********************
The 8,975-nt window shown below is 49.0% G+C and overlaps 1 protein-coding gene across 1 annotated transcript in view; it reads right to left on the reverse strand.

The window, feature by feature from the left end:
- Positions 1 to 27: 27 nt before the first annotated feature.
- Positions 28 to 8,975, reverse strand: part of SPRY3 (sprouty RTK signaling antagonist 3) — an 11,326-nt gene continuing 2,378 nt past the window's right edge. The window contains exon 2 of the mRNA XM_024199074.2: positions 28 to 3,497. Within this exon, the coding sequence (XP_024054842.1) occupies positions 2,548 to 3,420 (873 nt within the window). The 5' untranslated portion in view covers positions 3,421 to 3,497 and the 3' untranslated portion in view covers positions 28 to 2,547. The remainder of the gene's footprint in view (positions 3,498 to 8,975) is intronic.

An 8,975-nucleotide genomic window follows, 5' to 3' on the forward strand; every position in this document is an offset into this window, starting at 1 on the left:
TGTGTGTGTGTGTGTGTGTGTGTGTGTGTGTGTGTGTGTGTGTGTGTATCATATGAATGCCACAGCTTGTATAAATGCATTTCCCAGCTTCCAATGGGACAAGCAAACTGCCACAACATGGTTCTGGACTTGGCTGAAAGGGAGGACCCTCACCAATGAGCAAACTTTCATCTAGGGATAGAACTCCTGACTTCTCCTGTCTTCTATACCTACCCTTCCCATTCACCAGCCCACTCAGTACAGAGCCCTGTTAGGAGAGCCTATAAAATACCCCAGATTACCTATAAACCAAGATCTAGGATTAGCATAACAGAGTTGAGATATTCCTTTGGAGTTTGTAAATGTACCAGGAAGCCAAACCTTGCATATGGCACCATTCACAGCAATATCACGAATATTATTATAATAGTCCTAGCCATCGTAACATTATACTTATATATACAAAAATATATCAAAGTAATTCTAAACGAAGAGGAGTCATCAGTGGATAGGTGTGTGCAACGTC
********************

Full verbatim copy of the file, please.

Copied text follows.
The 8,975-nt window shown below is 49.0% G+C and overlaps 1 protein-coding gene across 1 annotated transcript in view; it reads right to left on the reverse strand.

The window, feature by feature from the left end:
- Positions 1 to 27: 27 nt before the first annotated feature.
- Positions 28 to 8,975, reverse strand: part of SPRY3 (sprouty RTK signaling antagonist 3) — an 11,326-nt gene continuing 2,378 nt past the window's right edge. The window contains exon 2 of the mRNA XM_024199074.2: positions 28 to 3,497. Within this exon, the coding sequence (XP_024054842.1) occupies positions 2,548 to 3,420 (873 nt within the window). The 5' untranslated portion in view covers positions 3,421 to 3,497 and the 3' untranslated portion in view covers positions 28 to 2,547. The remainder of the gene's footprint in view (positions 3,498 to 8,975) is intronic.

An 8,975-nucleotide genomic window follows, 5' to 3' on the forward strand; every position in this document is an offset into this window, starting at 1 on the left:
TGTGTGTGTGTGTGTGTGTGTGTGTGTGTGTGTGTGTGTGTGTGTGTATCATATGAATGCCACAGCTTGTATAAATGCATTTCCCAGCTTCCAATGGGACAAGCAAACTGCCACAACATGGTTCTGGACTTGGCTGAAAGGGAGGACCCTCACCAATGAGCAAACTTTCATCTAGGGATAGAACTCCTGACTTCTCCTGTCTTCTATACCTACCCTTCCCATTCACCAGCCCACTCAGTACAGAGCCCTGTTAGGAGAGCCTATAAAATACCCCAGATTACCTATAAACCAAGATCTAGGATTAGCATAACAGAGTTGAGATATTCCTTTGGAGTTTGTAAATGTACCAGGAAGCCAAACCTTGCATATGGCACCATTCACAGCAATATCACGAATATTATTATAATAGTCCTAGCCATCGTAACATTATACTTATATATACAAAAATATATCAAAGTAATTCTAAACGAAGAGGAGTCATCAGTGGATAGGTGTGTGCAACGTC